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Focus problems RTS III 167MT


Active Member
I have two used Contax manual focus bodies –

I bought both of them used, second-hand. Both cameras have standard split-image, micro-raster screens installed. FV-1 on RTSIII and FU-4 on 167MT.

I have discovered what I believe to be a focusing problem with both of these cameras. I believe that the actual plan of focus is BEHIND the one indicated by the split-image. I discovered it, when shooting portraits – when focusing on the eyes of the subject, the plain of focus worked out somewhere near the ears of the subject. Atter this I performed careful tests (having a camera on a tripod, with careful focusing). I tested both cameras with all of my c/y lens 28 2.8; 50 1,4; 85 2,8 and 135 2,8. All the tests were carried at the widest aperture at the minimum focusing distance. Both cameras displayed focusing error of approximately 1 cm behind the plane of focus as indicated by the split-image. The error identical/similar was with all lenses, so I believe it is not the lens problem. The strange thing though, is that both cameras should display so similar an error.

The reasons for this could be the following

- poor focusing technique by me
- something wrong with the seating of the focusing screen
- camera focusing needs adjustment.

Perhaps such focus shift is a known issue with these cameras? If so, can this be fixed?
Or perhaps it is the seating of the focusing screen - are there any tricks in seating it correctly?

Any comments would be appreciated.


Well-Known Member
There is nothing wrong with the camera bodies, the problem is the use of split image in focusing.

Unlike rangefinders, SLRs do not have focal plane to adjust. Everything is standard and it does not make mistake in focusing. On the other hand, rangefinders are labour intensive in focal plane adjustment.

I regularly make mistakes when I am using split images for focusing. It is difficult to focus in situations like portraits at 1m using 85mm when you are using transverse frame. It is easier with vertical frame. This is the reason why the matte screen is often used for macro photography when the use of split images is difficult to get a good result.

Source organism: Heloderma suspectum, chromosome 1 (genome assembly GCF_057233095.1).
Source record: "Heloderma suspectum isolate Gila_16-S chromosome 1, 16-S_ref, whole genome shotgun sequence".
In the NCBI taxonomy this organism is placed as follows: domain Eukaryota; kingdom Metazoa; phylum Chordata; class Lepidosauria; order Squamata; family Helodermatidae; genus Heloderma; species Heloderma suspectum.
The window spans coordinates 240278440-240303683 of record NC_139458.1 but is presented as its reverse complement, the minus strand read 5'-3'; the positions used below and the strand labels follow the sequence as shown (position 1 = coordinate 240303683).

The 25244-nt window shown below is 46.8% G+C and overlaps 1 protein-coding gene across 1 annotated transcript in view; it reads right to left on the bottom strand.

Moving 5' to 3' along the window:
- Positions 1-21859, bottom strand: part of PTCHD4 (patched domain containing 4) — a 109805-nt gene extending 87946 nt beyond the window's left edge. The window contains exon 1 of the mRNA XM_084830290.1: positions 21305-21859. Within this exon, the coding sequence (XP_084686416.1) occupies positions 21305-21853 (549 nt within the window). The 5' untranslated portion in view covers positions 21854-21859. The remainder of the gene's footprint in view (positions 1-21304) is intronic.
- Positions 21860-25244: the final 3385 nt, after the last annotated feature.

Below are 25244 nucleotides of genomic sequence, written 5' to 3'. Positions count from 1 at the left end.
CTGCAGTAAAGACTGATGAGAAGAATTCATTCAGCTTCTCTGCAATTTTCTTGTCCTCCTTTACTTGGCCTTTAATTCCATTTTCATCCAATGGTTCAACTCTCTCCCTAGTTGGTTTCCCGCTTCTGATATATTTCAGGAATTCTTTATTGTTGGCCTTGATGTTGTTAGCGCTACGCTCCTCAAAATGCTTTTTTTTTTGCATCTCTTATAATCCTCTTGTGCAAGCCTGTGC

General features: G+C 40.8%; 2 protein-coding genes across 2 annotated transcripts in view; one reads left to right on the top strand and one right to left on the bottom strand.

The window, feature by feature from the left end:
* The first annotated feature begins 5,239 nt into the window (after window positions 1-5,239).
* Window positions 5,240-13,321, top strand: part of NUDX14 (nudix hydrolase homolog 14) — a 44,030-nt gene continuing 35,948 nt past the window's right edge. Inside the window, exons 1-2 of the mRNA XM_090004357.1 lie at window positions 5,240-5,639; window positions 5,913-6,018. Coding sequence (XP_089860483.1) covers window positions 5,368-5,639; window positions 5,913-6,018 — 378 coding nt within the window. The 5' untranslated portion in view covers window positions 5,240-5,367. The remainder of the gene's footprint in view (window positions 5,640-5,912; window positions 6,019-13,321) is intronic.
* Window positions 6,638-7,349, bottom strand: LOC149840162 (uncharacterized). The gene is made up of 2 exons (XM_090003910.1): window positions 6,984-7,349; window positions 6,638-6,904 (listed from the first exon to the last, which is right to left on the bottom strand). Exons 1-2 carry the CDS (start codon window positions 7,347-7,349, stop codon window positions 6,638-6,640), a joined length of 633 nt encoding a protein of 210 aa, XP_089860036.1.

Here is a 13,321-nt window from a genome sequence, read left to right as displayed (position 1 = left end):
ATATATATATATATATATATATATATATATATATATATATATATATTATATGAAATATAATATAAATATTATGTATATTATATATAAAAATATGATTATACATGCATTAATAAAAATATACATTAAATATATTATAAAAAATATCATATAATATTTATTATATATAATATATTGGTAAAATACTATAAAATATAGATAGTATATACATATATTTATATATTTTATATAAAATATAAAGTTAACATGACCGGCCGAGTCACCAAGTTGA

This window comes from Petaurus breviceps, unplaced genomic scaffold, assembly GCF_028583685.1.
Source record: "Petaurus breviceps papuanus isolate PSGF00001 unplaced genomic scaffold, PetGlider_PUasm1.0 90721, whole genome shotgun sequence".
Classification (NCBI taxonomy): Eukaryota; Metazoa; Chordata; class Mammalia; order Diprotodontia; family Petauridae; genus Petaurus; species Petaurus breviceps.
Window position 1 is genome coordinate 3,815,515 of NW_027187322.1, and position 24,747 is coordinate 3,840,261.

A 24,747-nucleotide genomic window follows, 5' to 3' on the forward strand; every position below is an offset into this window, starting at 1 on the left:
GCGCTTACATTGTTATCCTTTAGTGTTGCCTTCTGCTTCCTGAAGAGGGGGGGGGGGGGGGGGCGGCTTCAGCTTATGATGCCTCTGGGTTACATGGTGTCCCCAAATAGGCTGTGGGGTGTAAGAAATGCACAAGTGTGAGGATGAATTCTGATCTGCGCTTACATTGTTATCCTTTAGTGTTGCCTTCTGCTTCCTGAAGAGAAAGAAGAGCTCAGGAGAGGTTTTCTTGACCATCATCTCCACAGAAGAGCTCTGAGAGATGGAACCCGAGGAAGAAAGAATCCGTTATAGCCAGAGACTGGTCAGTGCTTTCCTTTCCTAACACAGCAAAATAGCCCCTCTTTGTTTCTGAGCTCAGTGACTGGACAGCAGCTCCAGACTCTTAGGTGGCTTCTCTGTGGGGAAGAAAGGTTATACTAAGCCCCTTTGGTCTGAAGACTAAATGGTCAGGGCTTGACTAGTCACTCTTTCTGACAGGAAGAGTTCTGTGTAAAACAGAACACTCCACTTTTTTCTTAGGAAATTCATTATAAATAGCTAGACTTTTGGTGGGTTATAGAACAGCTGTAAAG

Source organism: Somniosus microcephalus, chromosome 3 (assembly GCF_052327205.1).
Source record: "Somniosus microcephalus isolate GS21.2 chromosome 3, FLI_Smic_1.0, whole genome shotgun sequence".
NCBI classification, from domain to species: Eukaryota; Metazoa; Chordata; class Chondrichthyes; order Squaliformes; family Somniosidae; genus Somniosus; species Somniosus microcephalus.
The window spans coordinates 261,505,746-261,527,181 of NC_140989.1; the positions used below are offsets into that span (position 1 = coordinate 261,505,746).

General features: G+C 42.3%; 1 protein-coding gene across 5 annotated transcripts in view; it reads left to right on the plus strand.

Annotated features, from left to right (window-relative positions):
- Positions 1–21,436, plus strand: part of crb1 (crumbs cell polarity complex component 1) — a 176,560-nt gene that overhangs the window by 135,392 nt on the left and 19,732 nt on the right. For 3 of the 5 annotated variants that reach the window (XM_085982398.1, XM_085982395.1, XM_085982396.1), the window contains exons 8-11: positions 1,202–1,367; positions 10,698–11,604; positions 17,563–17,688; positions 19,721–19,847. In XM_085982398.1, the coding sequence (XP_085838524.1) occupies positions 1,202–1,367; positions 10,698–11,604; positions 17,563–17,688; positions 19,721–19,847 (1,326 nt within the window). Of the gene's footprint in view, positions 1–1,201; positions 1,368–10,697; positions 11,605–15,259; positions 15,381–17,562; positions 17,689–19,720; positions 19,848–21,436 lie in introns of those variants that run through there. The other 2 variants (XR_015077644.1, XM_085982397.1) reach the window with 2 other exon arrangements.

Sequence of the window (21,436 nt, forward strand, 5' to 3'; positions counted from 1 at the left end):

The experiment you did clearly points out that the errors made by split images are significant.

I have three of the 85mm, focusing with the 1.2 is the most accurate. My AX has split image, but I use the matte part of the screen for focusing.

This is how I do it but I am sure other people have other ways. I fixed the focusing barrel at 1m because I like the perspective at this distance. I looked at both eyes of my subject and keep them at the matte part of the screen. I focus by moving the camera to and fro until I find both eyes are in focus. Before I press I have to frame. The use of complete matte screen will make focusing and framing into one step. This way of focusing will work for oblique views as well. For oblique views, split image focusing at one point is difficult to get a good result.


Active Member
Thanks , Wang, for your answer!

What you are saying is something similar to issues discussed in this thread about the ease of focusing of 85 1.4
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Look at the third comment from the top by Edmond Yiu. He says that one cannot trust split-image or microprism at close and medium distances. Some other users on that thread also report that they get the best results using matte screen. On the other hand some users said that split works fine for them (not specifying though whether they use it at close distances).

I did a quick visual test (without shooting any film) to check whether focusing on the matte screen would produce any difference with split-image or microprism indication. The trouble is that I could not find any discrepancies between these two readings. But again, that was a very quick test - I will have a more thourough test later.

If it works out that matte screen is better for focusing at close to medium distance, I think I will change the focusing screens on both cameras. The trouble with having the split-image is that I tend not to trust my eyesight and fall back onto the split-image reading (which may be faulty) - in this sense it is an unnecessary distraction.

BTW I also understand that split/microprism works better with wide angle lens.


Well-Known Member
Matte screen, to me, is the most accurate way of focusing. It is very technique dependent and, sometimes, tiredsome. It allows two point focusing and ,to me, is vital for oblique views of portraits.
Split image focusing is quicker but it is less accurate. It works well with wide angles because accuracy of focusing is less important. Often, wide angle subjects have long lines and is great for split images.